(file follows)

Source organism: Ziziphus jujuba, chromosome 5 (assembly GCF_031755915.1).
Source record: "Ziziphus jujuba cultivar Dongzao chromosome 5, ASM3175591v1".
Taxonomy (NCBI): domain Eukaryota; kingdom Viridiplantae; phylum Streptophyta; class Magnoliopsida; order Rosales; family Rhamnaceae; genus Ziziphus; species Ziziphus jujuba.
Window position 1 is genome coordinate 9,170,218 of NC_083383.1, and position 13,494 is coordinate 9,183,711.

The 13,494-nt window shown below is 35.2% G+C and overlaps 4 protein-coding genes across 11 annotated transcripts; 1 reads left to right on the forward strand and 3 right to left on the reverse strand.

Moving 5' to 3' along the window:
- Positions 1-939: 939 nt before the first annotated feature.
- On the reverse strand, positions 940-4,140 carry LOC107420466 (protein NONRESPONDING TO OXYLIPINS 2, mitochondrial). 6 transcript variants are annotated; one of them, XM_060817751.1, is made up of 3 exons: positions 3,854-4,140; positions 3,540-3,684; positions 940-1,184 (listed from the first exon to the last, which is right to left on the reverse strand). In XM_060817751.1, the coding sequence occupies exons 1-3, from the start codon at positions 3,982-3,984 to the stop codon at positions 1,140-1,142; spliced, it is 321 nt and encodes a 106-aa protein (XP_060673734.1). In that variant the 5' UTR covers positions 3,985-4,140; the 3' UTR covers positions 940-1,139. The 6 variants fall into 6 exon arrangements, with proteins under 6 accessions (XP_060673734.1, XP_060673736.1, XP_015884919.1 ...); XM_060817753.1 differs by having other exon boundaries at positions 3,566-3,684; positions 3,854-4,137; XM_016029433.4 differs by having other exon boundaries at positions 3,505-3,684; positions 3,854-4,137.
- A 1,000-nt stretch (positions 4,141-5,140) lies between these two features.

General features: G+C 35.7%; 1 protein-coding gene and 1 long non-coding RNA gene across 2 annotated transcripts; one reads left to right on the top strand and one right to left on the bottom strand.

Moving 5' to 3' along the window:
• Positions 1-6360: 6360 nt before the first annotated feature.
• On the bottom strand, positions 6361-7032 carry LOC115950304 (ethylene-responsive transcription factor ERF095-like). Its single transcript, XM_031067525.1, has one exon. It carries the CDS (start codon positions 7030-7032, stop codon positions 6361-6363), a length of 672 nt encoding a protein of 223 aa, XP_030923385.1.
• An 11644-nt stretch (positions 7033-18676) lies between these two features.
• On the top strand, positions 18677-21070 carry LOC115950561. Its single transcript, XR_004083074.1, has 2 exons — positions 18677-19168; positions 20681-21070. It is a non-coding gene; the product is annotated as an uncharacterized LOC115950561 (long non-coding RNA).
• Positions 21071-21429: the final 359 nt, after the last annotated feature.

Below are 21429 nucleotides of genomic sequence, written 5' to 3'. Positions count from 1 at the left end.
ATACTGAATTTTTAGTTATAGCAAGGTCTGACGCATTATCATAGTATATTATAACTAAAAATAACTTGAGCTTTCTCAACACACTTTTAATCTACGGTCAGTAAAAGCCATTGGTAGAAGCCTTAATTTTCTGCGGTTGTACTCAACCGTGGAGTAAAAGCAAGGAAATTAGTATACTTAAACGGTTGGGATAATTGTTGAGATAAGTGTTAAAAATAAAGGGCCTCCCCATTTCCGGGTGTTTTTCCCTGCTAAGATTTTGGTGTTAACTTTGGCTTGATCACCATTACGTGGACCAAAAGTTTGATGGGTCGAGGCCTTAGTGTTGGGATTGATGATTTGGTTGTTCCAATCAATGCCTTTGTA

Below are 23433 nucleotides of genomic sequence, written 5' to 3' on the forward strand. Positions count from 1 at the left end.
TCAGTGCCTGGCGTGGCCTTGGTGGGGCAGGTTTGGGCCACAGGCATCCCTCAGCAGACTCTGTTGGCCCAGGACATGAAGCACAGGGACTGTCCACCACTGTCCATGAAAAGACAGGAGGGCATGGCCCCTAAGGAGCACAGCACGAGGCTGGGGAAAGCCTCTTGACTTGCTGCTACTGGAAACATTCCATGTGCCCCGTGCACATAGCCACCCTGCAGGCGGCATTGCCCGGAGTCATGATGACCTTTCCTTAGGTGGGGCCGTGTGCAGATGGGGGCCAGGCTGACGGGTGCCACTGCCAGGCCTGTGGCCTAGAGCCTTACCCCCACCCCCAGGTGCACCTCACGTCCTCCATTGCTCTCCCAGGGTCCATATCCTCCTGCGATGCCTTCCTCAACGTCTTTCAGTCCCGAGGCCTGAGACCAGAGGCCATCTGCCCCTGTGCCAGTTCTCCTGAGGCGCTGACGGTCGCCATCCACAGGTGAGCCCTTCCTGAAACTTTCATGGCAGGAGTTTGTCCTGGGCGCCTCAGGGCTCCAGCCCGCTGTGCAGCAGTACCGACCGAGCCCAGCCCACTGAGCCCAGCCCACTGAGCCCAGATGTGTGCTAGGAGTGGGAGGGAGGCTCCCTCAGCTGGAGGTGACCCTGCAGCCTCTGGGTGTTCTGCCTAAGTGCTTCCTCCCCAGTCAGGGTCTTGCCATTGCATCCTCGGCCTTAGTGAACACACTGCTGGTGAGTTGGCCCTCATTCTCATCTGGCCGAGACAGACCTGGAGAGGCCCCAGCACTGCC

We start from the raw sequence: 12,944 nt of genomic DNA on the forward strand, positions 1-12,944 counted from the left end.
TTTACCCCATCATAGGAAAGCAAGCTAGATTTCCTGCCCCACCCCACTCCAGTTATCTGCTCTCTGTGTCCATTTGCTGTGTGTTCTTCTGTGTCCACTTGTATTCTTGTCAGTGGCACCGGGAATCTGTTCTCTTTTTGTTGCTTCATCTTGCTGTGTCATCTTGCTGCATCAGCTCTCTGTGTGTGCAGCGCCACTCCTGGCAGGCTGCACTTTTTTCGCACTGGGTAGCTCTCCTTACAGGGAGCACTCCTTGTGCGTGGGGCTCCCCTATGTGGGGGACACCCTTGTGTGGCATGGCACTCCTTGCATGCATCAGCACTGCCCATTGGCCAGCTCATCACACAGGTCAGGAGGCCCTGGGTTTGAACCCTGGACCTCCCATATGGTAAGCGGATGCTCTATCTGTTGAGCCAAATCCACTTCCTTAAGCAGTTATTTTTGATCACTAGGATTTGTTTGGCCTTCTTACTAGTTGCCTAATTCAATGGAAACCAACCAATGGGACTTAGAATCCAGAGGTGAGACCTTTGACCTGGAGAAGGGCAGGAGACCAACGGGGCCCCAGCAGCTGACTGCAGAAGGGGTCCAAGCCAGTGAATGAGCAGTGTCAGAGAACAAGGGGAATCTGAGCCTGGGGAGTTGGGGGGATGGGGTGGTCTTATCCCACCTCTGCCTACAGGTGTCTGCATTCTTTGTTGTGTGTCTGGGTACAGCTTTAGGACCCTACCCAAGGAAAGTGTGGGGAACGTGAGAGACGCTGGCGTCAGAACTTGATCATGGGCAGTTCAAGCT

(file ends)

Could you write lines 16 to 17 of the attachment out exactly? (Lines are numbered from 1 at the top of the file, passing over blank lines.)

• Positions 21071-21429: the final 359 nt, after the last annotated feature.

Below are 21429 nucleotides of genomic sequence, written 5' to 3'. Positions count from 1 at the left end.